Crop consultants and ag retailer agronomy departments can take soil tests almost any time other than winter. Testing can be done in the spring, post-harvest and even during crop growth in the summer months. Each season has pros and cons for why sampling should or should not be performed. The important factor is that the sample results be interpreted appropriately, according to the time of year the samples are pulled, notes SGS laboratories.
SGS explains the difference in soil test results based on the season when the samples are pulled. In the Midwest, most fields are sampled and tested in the fall. Good weather and increased field activity spurs the fall sampling season.
Fall-applied fertilizer rates can be calculated from the latest possible soil test results, and the following winter months gives additional time for fall-applied lime to react in the soil before the following crop year. Some phosphorous/potassium (P/K) variability may occur, especially for K, due to uncontrolled events in the fall season such as weather, leaching and the rate of stalk decomposition.
Lowest K results are often seen when soil is sampled immediately after harvest in a dry season. Spring soil tests tend to be more consistent simply due to less volatile moisture extremes. Spring soil test values are usually within the variations seen in the fall, but some increases with spring sampling may be noted; pH may vary by 0.2 pH units, and K may increase by 40-100 pounds per acre.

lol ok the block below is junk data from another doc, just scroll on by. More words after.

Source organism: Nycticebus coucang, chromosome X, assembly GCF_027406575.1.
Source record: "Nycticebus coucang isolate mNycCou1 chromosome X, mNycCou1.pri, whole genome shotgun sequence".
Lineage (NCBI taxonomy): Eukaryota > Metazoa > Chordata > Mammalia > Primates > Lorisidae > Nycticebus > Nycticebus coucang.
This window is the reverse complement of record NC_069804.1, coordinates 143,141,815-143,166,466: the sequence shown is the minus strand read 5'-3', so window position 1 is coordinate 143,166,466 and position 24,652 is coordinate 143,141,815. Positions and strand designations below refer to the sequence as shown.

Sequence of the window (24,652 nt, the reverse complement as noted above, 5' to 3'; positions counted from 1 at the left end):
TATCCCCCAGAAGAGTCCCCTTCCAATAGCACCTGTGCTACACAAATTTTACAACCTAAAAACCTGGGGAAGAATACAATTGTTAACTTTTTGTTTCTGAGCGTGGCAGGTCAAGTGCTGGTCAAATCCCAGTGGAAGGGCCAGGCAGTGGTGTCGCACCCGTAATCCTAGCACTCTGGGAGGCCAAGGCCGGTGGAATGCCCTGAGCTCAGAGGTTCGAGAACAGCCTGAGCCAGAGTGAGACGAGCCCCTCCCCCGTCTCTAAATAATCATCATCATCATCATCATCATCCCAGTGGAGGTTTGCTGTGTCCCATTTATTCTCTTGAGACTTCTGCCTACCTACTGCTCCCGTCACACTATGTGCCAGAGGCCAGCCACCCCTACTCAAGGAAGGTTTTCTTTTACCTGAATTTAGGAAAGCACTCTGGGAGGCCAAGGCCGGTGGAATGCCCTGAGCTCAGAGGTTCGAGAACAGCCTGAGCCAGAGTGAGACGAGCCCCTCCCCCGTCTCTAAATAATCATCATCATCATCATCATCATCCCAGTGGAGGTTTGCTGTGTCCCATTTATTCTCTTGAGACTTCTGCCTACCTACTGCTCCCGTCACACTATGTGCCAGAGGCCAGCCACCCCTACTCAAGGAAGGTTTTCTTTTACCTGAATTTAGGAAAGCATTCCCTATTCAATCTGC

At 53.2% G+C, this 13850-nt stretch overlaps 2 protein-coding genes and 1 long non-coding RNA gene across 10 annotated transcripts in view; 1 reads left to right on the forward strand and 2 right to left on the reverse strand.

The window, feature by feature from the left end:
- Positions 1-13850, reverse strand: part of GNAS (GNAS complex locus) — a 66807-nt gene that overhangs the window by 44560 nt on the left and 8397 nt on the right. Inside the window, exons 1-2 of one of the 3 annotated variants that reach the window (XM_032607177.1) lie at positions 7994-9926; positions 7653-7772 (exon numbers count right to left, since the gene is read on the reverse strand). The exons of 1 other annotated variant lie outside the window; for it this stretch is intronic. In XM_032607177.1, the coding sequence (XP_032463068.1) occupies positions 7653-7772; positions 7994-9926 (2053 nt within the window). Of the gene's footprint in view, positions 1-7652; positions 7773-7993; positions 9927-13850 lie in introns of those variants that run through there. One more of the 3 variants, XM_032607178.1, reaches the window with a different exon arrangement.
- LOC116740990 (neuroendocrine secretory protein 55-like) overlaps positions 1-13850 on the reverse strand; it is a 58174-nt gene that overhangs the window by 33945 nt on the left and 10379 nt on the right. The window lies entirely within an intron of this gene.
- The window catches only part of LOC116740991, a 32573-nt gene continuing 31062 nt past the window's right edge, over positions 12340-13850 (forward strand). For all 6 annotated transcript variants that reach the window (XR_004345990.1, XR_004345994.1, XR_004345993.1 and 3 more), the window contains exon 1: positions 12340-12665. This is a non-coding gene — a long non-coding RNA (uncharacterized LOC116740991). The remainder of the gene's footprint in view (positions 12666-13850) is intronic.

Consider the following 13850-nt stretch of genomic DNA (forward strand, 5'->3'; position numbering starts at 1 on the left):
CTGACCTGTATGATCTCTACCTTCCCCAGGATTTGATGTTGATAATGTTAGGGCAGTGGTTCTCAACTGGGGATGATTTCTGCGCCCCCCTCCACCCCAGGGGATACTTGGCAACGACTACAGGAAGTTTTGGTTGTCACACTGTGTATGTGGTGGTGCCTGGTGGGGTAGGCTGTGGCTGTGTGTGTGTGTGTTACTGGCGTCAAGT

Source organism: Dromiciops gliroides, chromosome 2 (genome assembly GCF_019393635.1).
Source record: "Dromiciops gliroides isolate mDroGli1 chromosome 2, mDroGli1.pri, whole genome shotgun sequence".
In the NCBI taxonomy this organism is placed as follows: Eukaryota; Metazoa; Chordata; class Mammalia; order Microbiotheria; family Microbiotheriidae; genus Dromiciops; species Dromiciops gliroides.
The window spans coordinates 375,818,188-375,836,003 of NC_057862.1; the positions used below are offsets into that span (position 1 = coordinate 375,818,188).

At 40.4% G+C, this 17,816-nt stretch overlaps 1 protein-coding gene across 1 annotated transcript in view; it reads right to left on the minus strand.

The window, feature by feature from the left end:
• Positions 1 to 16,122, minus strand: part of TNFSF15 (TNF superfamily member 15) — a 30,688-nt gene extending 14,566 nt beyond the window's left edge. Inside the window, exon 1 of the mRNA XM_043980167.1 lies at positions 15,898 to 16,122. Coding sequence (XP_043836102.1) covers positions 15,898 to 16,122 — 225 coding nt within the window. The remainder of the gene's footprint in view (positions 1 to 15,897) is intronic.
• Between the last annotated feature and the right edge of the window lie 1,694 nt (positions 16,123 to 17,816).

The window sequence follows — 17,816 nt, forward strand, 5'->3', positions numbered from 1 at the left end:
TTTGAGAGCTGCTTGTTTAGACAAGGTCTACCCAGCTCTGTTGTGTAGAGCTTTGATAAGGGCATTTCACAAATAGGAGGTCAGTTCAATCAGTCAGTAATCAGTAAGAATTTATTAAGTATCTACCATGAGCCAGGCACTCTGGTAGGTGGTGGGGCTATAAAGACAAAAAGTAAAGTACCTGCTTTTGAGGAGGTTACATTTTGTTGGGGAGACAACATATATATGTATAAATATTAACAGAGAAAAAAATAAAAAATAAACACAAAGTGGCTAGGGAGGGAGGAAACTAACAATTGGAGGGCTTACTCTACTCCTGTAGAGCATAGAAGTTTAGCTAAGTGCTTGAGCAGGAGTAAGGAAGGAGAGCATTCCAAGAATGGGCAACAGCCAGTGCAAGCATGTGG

P results do not fluctuate as much between seasons, but increased P results may be related to increased soil pH and organic matter in the spring season. Heavier soils (with higher CEC) are more apt for variation than the lighter, sandier soils (lower CEC). Spring sampling also gives a more accurate picture of what nutrients will be available to the plant for that crop year. It also relieves pressure in the more hectic fall season and allows time for planning fall fertilizer applications based off of spring soil test results.
Sampling during crop growth in the summer months may result in the lowest overall soil test results. As the crop grows it takes in nutrients from the soil, depleting the soil nutrient supply. The nutrients bound into the plant tissue are later returned to the field in the fall, winter and spring, while the nutrients bound into the crop yield is removed from the field. Lowest soil test results are usually noted in July through August, when the crop is fully grown and beginning to mature.
If soil tests are not current, testing any time of year is acceptable, although maintaining sampling season regularity does eliminate seasonal bias of results.